JIANG Yonglin

Detail of the painting Emperor Taizong Receiving Tibetan Envoy by Yan Liben. Ink and color on silk. The Tibetan envoy is second from the left. Emperor Tang Taizong is surrounded by female attendants. THE PALACE MUSEUM, BEIJING.

The Tang dynasty (618–907 CE) was a golden age of imperial China. Buddhism developed; poetry flourished; money drafts were invented. Political, legal, cultural, and economic developments of the Tang dynasty influenced later dynasties.

The Tang dynasty (618–907 CE), founded by Li Yuan (also known by his temple name “Gaozu,” reigned 618–626), marked one of the most glorious periods in China’s history. After the short-lived Sui dynasty (581–618 CE) the Tang dynasty ruled China for almost three centuries, governing one of the most successful empires in the world at the time. With its government institutions, cultural achievements, legal establishments, economic developments, and territorial expansions the Tang dynasty exerted significant influence on later Chinese dynasties and defined the identity of Chinese civilization.

Dynastic Politics

Li Yuan, who inherited the title of dynastic duke of Tang during the Sui dynasty, was a member of a northern aristocratic family who had intermarried with the ethnic minority Xianbei tribal aristocracy. When the Sui dynasty collapsed in 617, Li seized the Sui capital Chang’an and ascended the throne in 618, thus founding the Tang dynasty.

During Gaozu’s reign the Tang dynasty expanded and consolidated the empire and established various institutions. Gaozu’s armies defeated several major rivals and completed the pacification of the country in 624. Gaozu basically continued the administrative institutions of the Sui dynasty. In the central government three agencies reported to the emperor (the Secretariat, the Chancellery, and the Department of State Affairs, which were collectively known as the “Three Departments”). They served as the administrative core. Local administration consisted of two tiers: the inferior district and the superior prefecture. The military system of garrison militia (fubing) combined agricultural and military duties. Gaozu revived the civil service examination system to recruit government officials on the basis of merit, although aristocrats continued to be influential in dynastic politics.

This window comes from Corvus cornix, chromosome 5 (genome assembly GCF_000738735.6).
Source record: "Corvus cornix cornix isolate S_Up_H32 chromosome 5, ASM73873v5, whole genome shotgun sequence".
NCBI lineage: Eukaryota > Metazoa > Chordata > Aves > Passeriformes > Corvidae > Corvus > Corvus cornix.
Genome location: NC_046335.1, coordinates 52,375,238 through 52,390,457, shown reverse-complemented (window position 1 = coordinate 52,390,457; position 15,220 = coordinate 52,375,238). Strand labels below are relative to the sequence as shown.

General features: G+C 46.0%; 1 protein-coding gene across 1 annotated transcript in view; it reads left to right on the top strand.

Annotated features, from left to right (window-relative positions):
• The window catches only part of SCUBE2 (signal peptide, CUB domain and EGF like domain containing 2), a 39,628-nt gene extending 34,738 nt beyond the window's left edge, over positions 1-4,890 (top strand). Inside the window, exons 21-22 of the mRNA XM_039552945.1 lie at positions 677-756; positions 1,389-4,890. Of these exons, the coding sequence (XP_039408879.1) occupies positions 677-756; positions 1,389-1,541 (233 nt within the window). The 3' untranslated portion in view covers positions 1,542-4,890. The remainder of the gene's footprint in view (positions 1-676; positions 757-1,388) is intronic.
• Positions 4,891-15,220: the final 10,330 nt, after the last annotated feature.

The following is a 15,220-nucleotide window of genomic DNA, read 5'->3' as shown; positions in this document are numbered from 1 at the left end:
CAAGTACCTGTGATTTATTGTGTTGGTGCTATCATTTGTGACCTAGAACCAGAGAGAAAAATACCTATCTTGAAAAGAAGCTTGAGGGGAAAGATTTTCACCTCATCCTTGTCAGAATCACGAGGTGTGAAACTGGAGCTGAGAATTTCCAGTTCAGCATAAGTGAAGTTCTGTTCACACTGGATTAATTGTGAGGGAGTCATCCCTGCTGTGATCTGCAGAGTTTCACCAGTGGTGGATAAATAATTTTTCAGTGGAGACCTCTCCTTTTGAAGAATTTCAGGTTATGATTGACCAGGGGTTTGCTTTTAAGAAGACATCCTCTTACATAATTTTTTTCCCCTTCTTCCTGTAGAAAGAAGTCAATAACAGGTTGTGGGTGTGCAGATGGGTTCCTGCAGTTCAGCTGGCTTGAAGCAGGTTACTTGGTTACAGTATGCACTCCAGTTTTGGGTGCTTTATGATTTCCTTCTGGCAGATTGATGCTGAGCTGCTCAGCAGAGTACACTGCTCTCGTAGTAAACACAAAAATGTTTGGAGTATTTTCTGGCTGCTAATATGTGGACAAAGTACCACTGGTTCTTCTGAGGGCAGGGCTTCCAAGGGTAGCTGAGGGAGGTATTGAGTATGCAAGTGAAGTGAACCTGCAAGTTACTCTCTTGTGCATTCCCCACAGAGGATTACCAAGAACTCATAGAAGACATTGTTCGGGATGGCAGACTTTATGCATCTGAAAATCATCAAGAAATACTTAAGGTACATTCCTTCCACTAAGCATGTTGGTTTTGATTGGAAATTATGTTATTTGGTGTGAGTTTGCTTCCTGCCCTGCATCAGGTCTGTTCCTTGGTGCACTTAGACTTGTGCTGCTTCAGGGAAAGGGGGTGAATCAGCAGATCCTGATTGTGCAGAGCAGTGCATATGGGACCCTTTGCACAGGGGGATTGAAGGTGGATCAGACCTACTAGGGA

Like that of the Sui, the Tang legal system consisted of four major components: the Code, Statutes, Regulations, and Ordinances, which not only laid the foundation for later dynasties of imperial China but also influenced the legal systems of Japan, Korea, and Vietnam.

Gaozu’s second son Li Shimin (temple name “Taizong,” reigned 626–649) took the throne in a military coup. Taizong’s reign, traditionally known as the “era of good government,” was one of close personal interaction between the ruler and his Confucian advisers. Generally, Taizong developed and refined the policies of his father’s reign, including revision of the law codes and expansion of the civil service examination system. He made particular efforts to balance the political influence of the regional aristocratic groups and to uphold the preeminent position of his own clan, the Li. In foreign affairs Taizong subdued the eastern Turks and began to expand Chinese power in central Asia.

The Rise of Empress Wu